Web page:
expression, it was a disguise, if not of truth, of dishonesty. So, for the
hostile, the Quaker™s parade of simple dress to symbolise modesty was a
proof of hypocrisy.15
The insistence on a rationale for alteration is also used to assert the
integrity of the actor who, according to Butler, unlike the courtier had a
˜calling™ and ˜profession™.16 There is good reason to consider the actor as
having an officium because of the philological origin of persona from a
theatrical mask; but the persona of an officium and the player™s mask were
not self-evidently fused in the early modern world. When the theatre was
no longer a sanctioned part of religious performance and yet was increas-
ingly prominent, the perceptible distance between mask-wearer and mul-
tiple guises raised questions about the player™s status. The legitimacy of
the theatre had been a formal topic of disputation in sixteenth-century
universities, in which context questions of office, the consequences of
poetic imagination and the appeal to the emotions provided a richly
entangled opportunity for rhetorical skill.17 Hamlet™s advice to the players
draws generally on the questionable place of the actor “ a point of direct
relevance to the competition between companies in the first years of the
seventeenth century, and to controversies surrounding college-sponsored
plays in Cambridge where Hamlet had early performances. The author of
the words to be spoken has authority: ˜Speak the speech, I pray you, as I
pronounced it to you.™ Yet the need for the actor to show flexibility is

14
Butler, Characters, p. 174.
15
Anon., The Character of a Quaker (c. 1679), ed. Merritt Y. Hughes, p. 2; cf. John Milton,
Eikonoklastes (1650), in Complete Prose Works (New Haven, 1962), vol. III, pp. 361“2 on
signs of piety as proof of hypocrisy in Richard III and Charles I.
16
Butler, Characters, p. 300.
17
Mack, Elizabethan Rhetoric, p. 64; John Rainolds, Th™Overthrow of Stage-Playes (1599),
gives a sense of university disputation; Stephen Gosson, Playes Confuted in Five Actions
(1582); Alvin B. Kernan, The Playwright as Magician: Shakespeare™s Image of the Poet in
the English Public Theater (New Haven, 1979), pp. 52“84, for an outline of the uncertain
status of the player in the late sixteenth and early seventeenth centuries: the argument
draws largely on G. E. Bentley, The Profession of the Dramatist in Shakespeare™s Time
(Princeton, 1971).
110 Argument and Authority in Early Modern England
evident: ˜let your own discretion be your tutor™. If this were all, there might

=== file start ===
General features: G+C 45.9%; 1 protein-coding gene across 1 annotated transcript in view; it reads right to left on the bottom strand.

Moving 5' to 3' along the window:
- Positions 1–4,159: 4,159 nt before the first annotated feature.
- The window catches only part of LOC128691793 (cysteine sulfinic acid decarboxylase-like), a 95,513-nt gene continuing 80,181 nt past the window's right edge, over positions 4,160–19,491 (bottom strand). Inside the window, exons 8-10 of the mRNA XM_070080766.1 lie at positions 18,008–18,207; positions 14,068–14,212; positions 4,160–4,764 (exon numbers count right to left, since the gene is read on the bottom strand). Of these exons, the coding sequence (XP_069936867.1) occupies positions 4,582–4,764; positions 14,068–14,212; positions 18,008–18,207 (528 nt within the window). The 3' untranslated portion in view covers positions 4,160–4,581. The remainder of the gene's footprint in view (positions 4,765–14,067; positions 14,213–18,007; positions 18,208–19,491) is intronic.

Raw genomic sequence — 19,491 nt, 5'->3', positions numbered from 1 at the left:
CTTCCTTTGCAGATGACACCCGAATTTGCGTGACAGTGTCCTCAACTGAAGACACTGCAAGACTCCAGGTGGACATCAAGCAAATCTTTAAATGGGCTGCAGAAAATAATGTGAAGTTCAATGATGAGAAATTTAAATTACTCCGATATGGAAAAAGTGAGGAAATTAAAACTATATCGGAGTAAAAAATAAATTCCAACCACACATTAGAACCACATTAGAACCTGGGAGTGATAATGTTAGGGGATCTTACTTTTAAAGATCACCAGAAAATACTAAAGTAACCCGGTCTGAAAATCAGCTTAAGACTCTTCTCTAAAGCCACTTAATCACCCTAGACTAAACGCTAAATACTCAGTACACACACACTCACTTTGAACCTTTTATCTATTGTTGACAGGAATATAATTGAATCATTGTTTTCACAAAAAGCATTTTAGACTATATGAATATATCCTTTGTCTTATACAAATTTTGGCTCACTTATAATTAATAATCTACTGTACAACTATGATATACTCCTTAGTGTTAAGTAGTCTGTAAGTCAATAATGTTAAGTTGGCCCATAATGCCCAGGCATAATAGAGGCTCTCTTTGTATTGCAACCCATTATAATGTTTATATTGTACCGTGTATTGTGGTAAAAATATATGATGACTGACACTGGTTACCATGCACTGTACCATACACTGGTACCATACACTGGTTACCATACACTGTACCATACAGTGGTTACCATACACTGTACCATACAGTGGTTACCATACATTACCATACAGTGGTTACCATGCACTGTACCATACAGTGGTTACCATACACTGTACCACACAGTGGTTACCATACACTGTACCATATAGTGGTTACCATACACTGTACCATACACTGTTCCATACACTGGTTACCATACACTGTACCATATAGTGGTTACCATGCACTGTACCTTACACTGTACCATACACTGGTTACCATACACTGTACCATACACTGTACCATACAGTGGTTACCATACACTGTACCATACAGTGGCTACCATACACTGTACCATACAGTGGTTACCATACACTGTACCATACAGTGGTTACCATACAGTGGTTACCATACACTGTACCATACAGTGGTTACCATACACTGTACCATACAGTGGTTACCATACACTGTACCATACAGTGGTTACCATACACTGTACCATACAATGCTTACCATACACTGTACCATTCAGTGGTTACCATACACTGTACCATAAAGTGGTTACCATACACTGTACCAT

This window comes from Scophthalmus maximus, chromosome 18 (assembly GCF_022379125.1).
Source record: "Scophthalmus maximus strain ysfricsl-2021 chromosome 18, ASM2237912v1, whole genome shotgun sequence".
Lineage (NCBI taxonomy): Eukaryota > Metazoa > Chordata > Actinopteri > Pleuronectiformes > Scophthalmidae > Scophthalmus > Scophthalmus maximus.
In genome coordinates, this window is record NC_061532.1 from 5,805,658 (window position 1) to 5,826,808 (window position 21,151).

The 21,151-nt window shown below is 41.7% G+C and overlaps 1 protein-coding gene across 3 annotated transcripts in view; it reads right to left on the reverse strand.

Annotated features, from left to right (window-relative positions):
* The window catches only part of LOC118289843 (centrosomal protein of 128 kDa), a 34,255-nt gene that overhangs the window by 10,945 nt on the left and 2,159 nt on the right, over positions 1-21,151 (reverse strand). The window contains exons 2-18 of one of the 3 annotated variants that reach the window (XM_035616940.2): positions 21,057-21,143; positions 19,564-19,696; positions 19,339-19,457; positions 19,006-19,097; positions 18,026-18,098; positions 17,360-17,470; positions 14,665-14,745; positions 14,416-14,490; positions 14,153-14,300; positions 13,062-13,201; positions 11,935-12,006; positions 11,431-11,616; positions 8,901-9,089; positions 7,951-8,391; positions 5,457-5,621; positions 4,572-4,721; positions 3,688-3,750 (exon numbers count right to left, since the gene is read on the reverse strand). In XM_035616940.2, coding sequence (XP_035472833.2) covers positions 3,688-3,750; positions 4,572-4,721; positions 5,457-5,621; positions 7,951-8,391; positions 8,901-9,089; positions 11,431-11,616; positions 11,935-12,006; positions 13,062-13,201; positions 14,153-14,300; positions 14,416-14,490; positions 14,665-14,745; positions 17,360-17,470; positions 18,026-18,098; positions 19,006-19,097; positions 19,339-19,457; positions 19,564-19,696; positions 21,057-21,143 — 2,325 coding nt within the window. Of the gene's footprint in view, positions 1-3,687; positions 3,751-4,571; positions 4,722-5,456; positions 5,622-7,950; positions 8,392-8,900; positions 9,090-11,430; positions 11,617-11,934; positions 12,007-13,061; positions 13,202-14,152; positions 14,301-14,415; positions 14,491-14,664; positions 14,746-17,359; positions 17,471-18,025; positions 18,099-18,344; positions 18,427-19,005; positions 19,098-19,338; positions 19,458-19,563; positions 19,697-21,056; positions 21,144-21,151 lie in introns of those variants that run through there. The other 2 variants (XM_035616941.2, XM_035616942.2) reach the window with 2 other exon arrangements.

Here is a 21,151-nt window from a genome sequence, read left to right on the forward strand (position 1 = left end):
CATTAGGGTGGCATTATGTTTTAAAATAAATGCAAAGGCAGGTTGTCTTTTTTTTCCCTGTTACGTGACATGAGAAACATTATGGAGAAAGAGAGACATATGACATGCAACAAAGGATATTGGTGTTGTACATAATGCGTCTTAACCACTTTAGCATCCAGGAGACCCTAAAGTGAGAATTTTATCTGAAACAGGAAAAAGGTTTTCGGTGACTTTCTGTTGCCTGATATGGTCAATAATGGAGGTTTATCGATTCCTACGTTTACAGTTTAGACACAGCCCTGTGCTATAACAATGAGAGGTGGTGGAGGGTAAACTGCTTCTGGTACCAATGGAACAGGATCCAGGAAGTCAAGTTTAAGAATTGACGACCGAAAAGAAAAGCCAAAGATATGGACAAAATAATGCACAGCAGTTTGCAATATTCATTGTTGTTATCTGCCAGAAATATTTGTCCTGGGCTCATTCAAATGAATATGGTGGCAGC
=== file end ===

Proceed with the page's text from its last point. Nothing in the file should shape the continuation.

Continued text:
be little difference between player and courtier, but the emphasis is upon
eliciting the appropriate response in the audience to the matter at hand.
The player, not unlike the priest, has a mediator™s responsibility and all
interpretative licence serves the theatre™s ˜end . . . [which] is to hold, as
™twere, the mirror up to nature; to show virtue her own feature™.18 The play
within the play, then, manifests the execution of a moral office to try the
conscience of the king.19 John Earle and Samuel Butler similarly pinpoint
the need to craft an identity bounded by office. The result is a deliberately
sustained sense of paradox. Like ˜our painting gentlewoman™, wrote Earle,
˜seldom in his own face™ or clothes, the more he counterfeits, the better he
pleases.20 For Butler, the player™s wit, like his wardrobe, is second-hand.
With both he shifts shapes like a witch, assuming ˜a body like an appar-
ition™, but ˜the less he appears himself, the truer he is to his profession “
The more he deceives men, the greater right he does them; and the plainer
his dealing is, the less credit he deserves™: once more the homology of social
and material identity. ˜His profession is a kind of metamorphosis . . . like a
tailors sheet of paper which he folds into figures.™21 A different image also
makes the contrast between the player and the courtier. Butler™s ˜moving
Piece of Arras™ is merely part of the ˜Furniture of the Rooms, and serves
for a walking Picture™, whereas the player ˜represents many excellent
virtues™, though knows no more of them ˜than a picture does whom it
resembles™.22
But if the courtier was the creature of his tailor, the actor™s integrity lies
in being the puppet of the poet, or, as Earle put it, using the language of
office-abuse to paradoxical effect, ˜the poet is his only tyrant™.23 The
interplay of overlapping patterns of metaphor for social conduct, clothes,
bodies, words, furnishing and movement were all ways of expressing office
or its absence. If players were to be attacked, office was overlooked; when
defended, overworked. Stage plays are the instruments of the Devil,
Gosson then Prynne insisted; actors have a vocation, retorted Baker.24
They are not hypocrites, for there is an end to their activities. They have

18
Shakespeare, Hamlet 3.2.
19
For more extended comment, see Kernan, The Playwright as Magician, pp. 94“111.
20
Earle, Micro-cosmography, or a Piece of the World Discovered.
21
Butler, Characters, pp. 300“1.